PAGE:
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Should NICE’s threshold range for cost per QALY be raised? Yes

BMJ 2009; 338 doi: (Published 26 January 2009) Cite this as: BMJ 2009;338:b181
  1. Adrian Towse, director
  1. 1Office of Health Economics, London SW1A 2DY
  1. atowse{at}

    NICE has recently raised the threshold for end of life drugs. Adrian Towse argues it should consider doing the same for other treatments, but James Raftery (doi:10.1136/bmj.b185) believes that the threshold is already too high

    Decisions made by the National Institute for Health and Clinical Excellence (NICE) about whether the NHS should fund treatments are based on cost effectiveness. NICE methods guides refer to a threshold of £20 000-£30 000 (€22 000-€34 000; $30 000-$45 000) per quality adjusted life year (QALY).1 However, this is an arbitrary figure. Evidence on the public’s willingness to pay suggests that it should be higher. There is a lack of evidence on opportunity costs.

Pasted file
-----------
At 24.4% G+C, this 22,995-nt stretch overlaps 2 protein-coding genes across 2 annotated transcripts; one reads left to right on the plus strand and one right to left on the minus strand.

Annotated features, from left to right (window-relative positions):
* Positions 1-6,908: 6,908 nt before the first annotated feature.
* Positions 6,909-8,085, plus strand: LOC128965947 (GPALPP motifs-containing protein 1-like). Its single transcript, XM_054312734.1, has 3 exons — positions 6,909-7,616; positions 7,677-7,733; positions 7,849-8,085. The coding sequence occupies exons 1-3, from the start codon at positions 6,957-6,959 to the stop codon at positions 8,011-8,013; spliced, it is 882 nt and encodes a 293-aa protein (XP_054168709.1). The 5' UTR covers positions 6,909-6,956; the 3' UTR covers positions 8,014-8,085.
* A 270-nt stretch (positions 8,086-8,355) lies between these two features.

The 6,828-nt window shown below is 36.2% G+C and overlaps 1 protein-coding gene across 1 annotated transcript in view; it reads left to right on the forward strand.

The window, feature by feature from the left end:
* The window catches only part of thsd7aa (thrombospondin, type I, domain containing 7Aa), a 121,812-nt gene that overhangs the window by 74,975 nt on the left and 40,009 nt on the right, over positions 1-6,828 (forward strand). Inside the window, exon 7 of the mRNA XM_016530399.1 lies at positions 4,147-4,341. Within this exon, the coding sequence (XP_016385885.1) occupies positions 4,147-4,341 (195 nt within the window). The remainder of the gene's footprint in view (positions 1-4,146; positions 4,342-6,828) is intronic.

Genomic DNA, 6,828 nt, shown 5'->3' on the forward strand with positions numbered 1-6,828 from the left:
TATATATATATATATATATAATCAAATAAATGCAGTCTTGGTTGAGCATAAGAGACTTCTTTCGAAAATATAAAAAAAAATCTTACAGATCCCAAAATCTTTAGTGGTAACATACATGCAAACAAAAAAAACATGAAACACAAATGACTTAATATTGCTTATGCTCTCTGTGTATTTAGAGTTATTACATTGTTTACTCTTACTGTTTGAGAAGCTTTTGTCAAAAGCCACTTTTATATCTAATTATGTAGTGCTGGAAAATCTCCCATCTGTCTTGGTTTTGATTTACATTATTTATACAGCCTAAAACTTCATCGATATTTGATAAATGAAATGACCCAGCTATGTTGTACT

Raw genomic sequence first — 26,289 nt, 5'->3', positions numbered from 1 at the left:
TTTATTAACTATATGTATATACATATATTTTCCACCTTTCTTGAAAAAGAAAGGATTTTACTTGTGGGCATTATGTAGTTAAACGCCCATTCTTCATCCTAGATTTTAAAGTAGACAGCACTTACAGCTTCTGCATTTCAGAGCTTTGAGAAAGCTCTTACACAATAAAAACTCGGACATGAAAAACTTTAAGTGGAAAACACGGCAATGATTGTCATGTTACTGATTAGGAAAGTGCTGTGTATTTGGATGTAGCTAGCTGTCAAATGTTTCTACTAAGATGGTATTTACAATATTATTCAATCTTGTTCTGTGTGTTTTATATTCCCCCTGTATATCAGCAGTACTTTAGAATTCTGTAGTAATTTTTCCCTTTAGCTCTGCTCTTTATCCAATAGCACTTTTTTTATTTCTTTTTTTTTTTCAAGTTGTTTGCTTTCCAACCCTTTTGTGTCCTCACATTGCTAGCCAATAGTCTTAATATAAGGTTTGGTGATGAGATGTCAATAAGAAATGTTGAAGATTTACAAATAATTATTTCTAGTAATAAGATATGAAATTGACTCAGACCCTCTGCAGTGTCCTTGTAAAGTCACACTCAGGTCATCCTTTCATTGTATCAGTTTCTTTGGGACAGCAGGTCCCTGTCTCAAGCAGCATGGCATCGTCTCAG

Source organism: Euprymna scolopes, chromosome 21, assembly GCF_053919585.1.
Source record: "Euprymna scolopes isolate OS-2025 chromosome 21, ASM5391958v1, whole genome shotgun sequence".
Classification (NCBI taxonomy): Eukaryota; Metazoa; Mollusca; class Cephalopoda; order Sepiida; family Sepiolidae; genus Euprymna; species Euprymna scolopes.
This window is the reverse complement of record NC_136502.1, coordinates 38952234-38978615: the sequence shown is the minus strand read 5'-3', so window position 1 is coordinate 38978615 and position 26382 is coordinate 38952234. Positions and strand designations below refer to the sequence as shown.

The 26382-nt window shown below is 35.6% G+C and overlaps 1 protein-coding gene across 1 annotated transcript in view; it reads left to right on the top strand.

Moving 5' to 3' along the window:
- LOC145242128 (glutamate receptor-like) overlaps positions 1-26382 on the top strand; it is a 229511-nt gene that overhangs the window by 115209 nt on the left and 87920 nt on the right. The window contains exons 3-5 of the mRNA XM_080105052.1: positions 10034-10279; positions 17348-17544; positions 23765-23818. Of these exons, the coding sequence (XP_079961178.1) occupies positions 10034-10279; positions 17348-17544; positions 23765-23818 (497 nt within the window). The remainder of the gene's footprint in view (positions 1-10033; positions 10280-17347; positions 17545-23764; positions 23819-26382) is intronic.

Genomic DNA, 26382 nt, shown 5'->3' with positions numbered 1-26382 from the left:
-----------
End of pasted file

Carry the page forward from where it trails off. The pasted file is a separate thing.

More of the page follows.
Willingness to pay

    The Department of Health has commissioned research to help it understand what the public wants the NHS to pay for health gain in the knowledge that it has limited resources and pays for care from taxes. This estimates willingness to pay at £30 000 to £70 000 per QALY.2 On this basis NICE’s threshold range should double.

    The willingness to pay approach is usually challenged on two grounds. Firstly, it is argued that it is difficult for people to make these …

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